In the village of Kiyunga, 40 kilometres from the capital, Kampala, Theresa Nakanwagi clings onto photographs of her granddaughter and daughter.
They died within a year of each other; her daughter just two days after giving birth, her granddaughter when she was seven months pregnant.
United Nations agencies this week said that an unacceptable number of women in developing countries are dying in childbirth and that access to specialist care during labour must be improved as a matter of urgency.
Sitting in Theresa Nakanwagi's home as she recalls how her relatives died, it is clear that a great deal of educating is still needed.
Theresa's daughter, Mariam, was 38 and expecting her eighth child.
"I have given birth seven times without any problems so why should I go to the hospital this time," Mariam had told her midwife.
Mariam gave birth without complications but due to the negligence of the midwife, her baby then bled through the umbilical cord and died the next day.
"When she saw her dead baby, Mariam's own condition worsened. She also lost a lot of blood. We tried to get her treated but the following day she died at the gates of the hospital," recalls Theresa.
The official figure in Uganda is that for every 100,000 pregnancies, 505 mothers die. That is close to one in 200, compared to one in 2,500 in the United States.
But midwives say the true figure is likely to be far higher because the data is not always collected.
The Uganda Private Midwives Association aims to reduce the maternal mortality rate with its "Life Saving Skills" initiative.
Mariam died after the birth of her eighth child
This involves offering training to more than 600 midwives spread throughout the country.
The association has produced a list of the major obstacles to progress and number one on the list is poor male involvement.
Mary Goretti of the Life Saving Skills initiative says the husbands or boyfriends must be educated about the dangers of pregnancy.
"You find a husband will not allow his wife to deliver in a hospital. He says he was born in a banana plantation, so sees nothing wrong with his wife doing the same."
But Mary Goretti says it is not just the men who need to change, it is the whole community.
"My granddaughter Unia was bewitched. She died when she was just 15," laments Theresa.
When she was seven months pregnant by a married man, Unia began going into convulsions or fits.
"We tried to counter this with herbal remedies," Theresa says.
Unia's unborn baby died in her womb and when she was finally taken to hospital it was too late for the doctors to save her.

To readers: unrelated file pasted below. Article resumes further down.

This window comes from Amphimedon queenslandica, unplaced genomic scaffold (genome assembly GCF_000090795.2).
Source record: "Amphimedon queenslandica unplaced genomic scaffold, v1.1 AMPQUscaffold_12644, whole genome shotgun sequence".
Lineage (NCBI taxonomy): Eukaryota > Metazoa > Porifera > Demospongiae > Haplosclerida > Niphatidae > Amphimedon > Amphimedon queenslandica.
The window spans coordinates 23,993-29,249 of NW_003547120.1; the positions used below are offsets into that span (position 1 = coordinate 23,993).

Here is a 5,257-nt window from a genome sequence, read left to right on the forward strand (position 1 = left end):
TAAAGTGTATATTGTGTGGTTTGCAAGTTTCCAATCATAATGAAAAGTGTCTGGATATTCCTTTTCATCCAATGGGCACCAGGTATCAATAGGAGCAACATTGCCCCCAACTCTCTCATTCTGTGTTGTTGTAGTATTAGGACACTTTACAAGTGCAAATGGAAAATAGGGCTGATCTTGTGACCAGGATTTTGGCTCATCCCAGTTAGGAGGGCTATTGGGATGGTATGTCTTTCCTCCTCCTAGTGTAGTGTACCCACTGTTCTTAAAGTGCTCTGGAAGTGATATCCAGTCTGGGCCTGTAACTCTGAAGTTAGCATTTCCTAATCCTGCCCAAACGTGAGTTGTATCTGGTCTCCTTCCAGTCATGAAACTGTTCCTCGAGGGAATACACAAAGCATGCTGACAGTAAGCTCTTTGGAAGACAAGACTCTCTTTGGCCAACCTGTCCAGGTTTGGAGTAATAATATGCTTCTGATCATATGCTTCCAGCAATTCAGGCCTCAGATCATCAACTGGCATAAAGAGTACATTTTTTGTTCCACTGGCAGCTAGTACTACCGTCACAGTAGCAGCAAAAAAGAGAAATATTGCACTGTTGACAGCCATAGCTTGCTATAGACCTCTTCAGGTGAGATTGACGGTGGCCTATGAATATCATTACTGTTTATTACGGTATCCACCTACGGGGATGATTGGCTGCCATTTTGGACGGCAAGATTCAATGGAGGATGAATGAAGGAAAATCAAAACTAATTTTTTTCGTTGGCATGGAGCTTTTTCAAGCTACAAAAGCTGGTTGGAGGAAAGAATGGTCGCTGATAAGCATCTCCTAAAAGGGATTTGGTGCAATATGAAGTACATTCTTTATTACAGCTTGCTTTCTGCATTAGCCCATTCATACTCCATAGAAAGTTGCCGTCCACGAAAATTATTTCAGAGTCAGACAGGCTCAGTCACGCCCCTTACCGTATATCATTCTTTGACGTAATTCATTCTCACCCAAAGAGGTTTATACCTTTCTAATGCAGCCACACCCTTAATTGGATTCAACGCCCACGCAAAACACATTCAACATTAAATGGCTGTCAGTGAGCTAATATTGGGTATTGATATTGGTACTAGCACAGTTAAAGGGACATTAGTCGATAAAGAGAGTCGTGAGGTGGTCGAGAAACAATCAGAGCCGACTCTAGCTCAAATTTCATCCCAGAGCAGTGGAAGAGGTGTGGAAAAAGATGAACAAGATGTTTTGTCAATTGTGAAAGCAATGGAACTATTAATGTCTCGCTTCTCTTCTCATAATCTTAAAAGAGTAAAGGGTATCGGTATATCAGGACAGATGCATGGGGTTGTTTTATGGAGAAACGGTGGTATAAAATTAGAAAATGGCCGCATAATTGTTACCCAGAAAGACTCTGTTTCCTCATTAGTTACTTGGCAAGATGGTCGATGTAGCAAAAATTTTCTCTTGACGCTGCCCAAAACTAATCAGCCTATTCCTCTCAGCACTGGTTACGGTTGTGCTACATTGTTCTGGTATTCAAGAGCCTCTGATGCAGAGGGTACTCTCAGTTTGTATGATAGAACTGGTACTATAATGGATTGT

Unia's fits were symptoms of pre-eclampsia - a condition which is caused by high blood pressure during pregnancy.
But to this day, Theresa's family believe the jealous wife of Unia's baby's father used herbs to bewitch her.
Local midwife Sarah Nakitto, who works with the Life Saving Skills project, says lessons can be learnt from these two deaths.
"They don't know what can cause maternal mortality and what preventative measures can be taken.
"We have to educate people about family planning because Unia was so young. And her mother was delivering almost every year so if she had known more about family planning she would not have died," she says.
Sarah and Mary have a big battle on their hands
Theresa says girls' education is the key to reducing maternal mortality in Uganda.
"Every girl should go to school - if a girl has education she can decide her own future," says Theresa, remembering that Unia didn't even make it to the end of primary school when she became pregnant.
A high number of the maternal deaths are due to girls getting pregnant at a young age, Mary Goretti says.
"Such girls often fear telling their parents that they are pregnant and so consult their fellow adolescents. Then they induce abortion by inserting objects in the vagina or they drink local remedies which often prove fatal," she says.
The danger caused by unregulated traditional medicines is another challenge for the midwives.
"Mothers often turn up at the clinic with a flask and pretend it is full of tea when in fact it contains traditional medicine," says Mary Goretti.
Chance of death in childbirth and pregnancy
Sierra Leone, Afghanistan: one in six
Angola, Malawi, Niger: one in seven
Nepal: one in 24
Pakistan: one in 31
India: one in 48
Uganda: one in 200
Malaysia: one in 660
China: one in 830
US: one in 2,500
South Korea: one in 2,800
Britain: one in 3,300
Japan: one in 6,000
Sweden: one in 29,800
There are many factors contributing to high maternal mortality. While better equipped health centres and more midwives in the rural areas would certainly help, general poverty is a major barrier.
It is not unheard of for health workers to demand payment before seeing a mother.
The midwives have an uphill task. Malaria and HIV/Aids are both working against them and in the last five years the number of deaths has merely changed from 506 per 100,000 to 505.
But the deaths of Theresa's daughter, Mariam, and granddaughter, Unia, could both have been prevented with better knowledge.
So the Life Saving Skills team sees education as key and will continue to work with the entire community, including the men and those who use witchdoctors.